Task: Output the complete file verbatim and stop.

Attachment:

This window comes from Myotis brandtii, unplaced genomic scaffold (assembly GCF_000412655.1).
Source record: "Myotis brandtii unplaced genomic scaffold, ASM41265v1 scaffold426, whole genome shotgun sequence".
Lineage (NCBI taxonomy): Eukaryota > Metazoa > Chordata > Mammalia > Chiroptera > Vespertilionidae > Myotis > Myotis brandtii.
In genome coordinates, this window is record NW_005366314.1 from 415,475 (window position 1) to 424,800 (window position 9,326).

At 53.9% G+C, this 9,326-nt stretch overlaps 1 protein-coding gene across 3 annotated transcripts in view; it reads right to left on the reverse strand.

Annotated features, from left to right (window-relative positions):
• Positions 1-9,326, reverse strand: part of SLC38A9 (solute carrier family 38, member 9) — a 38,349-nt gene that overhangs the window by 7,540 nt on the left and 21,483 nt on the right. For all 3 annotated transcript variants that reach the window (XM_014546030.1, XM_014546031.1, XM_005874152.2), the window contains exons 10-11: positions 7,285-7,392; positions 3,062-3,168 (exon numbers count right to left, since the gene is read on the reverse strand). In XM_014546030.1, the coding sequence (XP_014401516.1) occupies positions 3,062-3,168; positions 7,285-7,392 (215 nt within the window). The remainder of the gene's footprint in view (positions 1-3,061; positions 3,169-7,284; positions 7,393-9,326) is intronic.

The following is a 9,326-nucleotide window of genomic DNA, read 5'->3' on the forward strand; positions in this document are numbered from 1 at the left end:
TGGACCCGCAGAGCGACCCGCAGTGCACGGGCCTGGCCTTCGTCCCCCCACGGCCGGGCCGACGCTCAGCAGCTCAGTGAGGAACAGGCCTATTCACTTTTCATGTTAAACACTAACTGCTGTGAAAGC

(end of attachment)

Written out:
This window comes from Myotis brandtii, unplaced genomic scaffold (assembly GCF_000412655.1).
Source record: "Myotis brandtii unplaced genomic scaffold, ASM41265v1 scaffold426, whole genome shotgun sequence".
Lineage (NCBI taxonomy): Eukaryota > Metazoa > Chordata > Mammalia > Chiroptera > Vespertilionidae > Myotis > Myotis brandtii.
In genome coordinates, this window is record NW_005366314.1 from 415,475 (window position 1) to 424,800 (window position 9,326).

At 53.9% G+C, this 9,326-nt stretch overlaps 1 protein-coding gene across 3 annotated transcripts in view; it reads right to left on the reverse strand.

Annotated features, from left to right (window-relative positions):
• Positions 1-9,326, reverse strand: part of SLC38A9 (solute carrier family 38, member 9) — a 38,349-nt gene that overhangs the window by 7,540 nt on the left and 21,483 nt on the right. For all 3 annotated transcript variants that reach the window (XM_014546030.1, XM_014546031.1, XM_005874152.2), the window contains exons 10-11: positions 7,285-7,392; positions 3,062-3,168 (exon numbers count right to left, since the gene is read on the reverse strand). In XM_014546030.1, the coding sequence (XP_014401516.1) occupies positions 3,062-3,168; positions 7,285-7,392 (215 nt within the window). The remainder of the gene's footprint in view (positions 1-3,061; positions 3,169-7,284; positions 7,393-9,326) is intronic.

The following is a 9,326-nucleotide window of genomic DNA, read 5'->3' on the forward strand; positions in this document are numbered from 1 at the left end:
TGGACCCGCAGAGCGACCCGCAGTGCACGGGCCTGGCCTTCGTCCCCCCACGGCCGGGCCGACGCTCAGCAGCTCAGTGAGGAACAGGCCTATTCACTTTTCATGTTAAACACTAACTGCTGTGAAAGC